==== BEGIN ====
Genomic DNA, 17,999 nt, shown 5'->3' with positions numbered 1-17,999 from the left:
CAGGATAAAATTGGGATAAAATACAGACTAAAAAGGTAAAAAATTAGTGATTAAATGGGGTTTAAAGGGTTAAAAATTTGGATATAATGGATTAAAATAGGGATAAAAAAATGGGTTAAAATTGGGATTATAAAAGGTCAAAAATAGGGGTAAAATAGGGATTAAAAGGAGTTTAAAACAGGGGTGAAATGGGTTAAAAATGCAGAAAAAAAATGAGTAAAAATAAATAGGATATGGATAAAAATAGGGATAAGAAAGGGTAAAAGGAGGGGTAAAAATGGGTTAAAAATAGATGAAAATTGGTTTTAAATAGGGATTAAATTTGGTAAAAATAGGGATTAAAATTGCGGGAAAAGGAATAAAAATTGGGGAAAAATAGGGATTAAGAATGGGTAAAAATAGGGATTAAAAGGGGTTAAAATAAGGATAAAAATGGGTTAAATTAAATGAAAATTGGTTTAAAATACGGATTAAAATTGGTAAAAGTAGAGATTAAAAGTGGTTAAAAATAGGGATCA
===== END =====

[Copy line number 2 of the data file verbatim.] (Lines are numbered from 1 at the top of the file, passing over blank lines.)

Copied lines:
CAGGATAAAATTGGGATAAAATACAGACTAAAAAGGTAAAAAATTAGTGATTAAATGGGGTTTAAAGGGTTAAAAATTTGGATATAATGGATTAAAATAGGGATAAAAAAATGGGTTAAAATTGGGATTATAAAAGGTCAAAAATAGGGGTAAAATAGGGATTAAAAGGAGTTTAAAACAGGGGTGAAATGGGTTAAAAATGCAGAAAAAAAATGAGTAAAAATAAATAGGATATGGATAAAAATAGGGATAAGAAAGGGTAAAAGGAGGGGTAAAAATGGGTTAAAAATAGATGAAAATTGGTTTTAAATAGGGATTAAATTTGGTAAAAATAGGGATTAAAATTGCGGGAAAAGGAATAAAAATTGGGGAAAAATAGGGATTAAGAATGGGTAAAAATAGGGATTAAAAGGGGTTAAAATAAGGATAAAAATGGGTTAAATTAAATGAAAATTGGTTTAAAATACGGATTAAAATTGGTAAAAGTAGAGATTAAAAGTGGTTAAAAATAGGGATCA